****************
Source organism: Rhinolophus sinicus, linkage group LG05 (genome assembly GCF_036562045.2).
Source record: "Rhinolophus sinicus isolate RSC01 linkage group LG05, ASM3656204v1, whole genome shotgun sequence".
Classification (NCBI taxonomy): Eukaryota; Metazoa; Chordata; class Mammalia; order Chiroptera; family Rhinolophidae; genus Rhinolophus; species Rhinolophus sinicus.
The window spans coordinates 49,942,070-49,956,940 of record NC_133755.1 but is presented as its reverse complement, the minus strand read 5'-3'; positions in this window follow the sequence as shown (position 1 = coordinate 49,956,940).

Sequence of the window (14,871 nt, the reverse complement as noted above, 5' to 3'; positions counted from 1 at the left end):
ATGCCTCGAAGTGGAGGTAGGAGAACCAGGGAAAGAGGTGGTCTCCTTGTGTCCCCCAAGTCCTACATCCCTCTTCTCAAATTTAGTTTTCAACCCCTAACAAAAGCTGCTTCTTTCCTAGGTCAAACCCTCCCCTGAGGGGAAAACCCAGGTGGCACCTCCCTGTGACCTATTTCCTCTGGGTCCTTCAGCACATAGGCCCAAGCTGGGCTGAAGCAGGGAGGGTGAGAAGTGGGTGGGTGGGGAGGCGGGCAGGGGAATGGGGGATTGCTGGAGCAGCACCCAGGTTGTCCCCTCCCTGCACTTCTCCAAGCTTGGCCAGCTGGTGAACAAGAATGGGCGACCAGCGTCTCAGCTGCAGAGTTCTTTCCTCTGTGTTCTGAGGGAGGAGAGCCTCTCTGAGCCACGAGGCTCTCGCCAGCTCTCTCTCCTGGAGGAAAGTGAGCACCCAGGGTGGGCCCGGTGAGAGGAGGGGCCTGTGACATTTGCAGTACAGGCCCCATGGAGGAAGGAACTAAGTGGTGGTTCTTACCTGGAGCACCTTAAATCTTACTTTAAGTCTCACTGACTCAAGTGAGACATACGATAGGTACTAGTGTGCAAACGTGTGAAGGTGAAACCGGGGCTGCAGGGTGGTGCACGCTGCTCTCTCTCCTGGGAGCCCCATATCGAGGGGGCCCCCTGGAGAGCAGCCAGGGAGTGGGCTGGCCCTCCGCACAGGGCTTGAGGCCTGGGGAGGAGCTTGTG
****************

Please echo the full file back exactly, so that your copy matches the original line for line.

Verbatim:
Source organism: Rhinolophus sinicus, linkage group LG05 (genome assembly GCF_036562045.2).
Source record: "Rhinolophus sinicus isolate RSC01 linkage group LG05, ASM3656204v1, whole genome shotgun sequence".
Classification (NCBI taxonomy): Eukaryota; Metazoa; Chordata; class Mammalia; order Chiroptera; family Rhinolophidae; genus Rhinolophus; species Rhinolophus sinicus.
The window spans coordinates 49,942,070-49,956,940 of record NC_133755.1 but is presented as its reverse complement, the minus strand read 5'-3'; positions in this window follow the sequence as shown (position 1 = coordinate 49,956,940).

Sequence of the window (14,871 nt, the reverse complement as noted above, 5' to 3'; positions counted from 1 at the left end):
ATGCCTCGAAGTGGAGGTAGGAGAACCAGGGAAAGAGGTGGTCTCCTTGTGTCCCCCAAGTCCTACATCCCTCTTCTCAAATTTAGTTTTCAACCCCTAACAAAAGCTGCTTCTTTCCTAGGTCAAACCCTCCCCTGAGGGGAAAACCCAGGTGGCACCTCCCTGTGACCTATTTCCTCTGGGTCCTTCAGCACATAGGCCCAAGCTGGGCTGAAGCAGGGAGGGTGAGAAGTGGGTGGGTGGGGAGGCGGGCAGGGGAATGGGGGATTGCTGGAGCAGCACCCAGGTTGTCCCCTCCCTGCACTTCTCCAAGCTTGGCCAGCTGGTGAACAAGAATGGGCGACCAGCGTCTCAGCTGCAGAGTTCTTTCCTCTGTGTTCTGAGGGAGGAGAGCCTCTCTGAGCCACGAGGCTCTCGCCAGCTCTCTCTCCTGGAGGAAAGTGAGCACCCAGGGTGGGCCCGGTGAGAGGAGGGGCCTGTGACATTTGCAGTACAGGCCCCATGGAGGAAGGAACTAAGTGGTGGTTCTTACCTGGAGCACCTTAAATCTTACTTTAAGTCTCACTGACTCAAGTGAGACATACGATAGGTACTAGTGTGCAAACGTGTGAAGGTGAAACCGGGGCTGCAGGGTGGTGCACGCTGCTCTCTCTCCTGGGAGCCCCATATCGAGGGGGCCCCCTGGAGAGCAGCCAGGGAGTGGGCTGGCCCTCCGCACAGGGCTTGAGGCCTGGGGAGGAGCTTGTG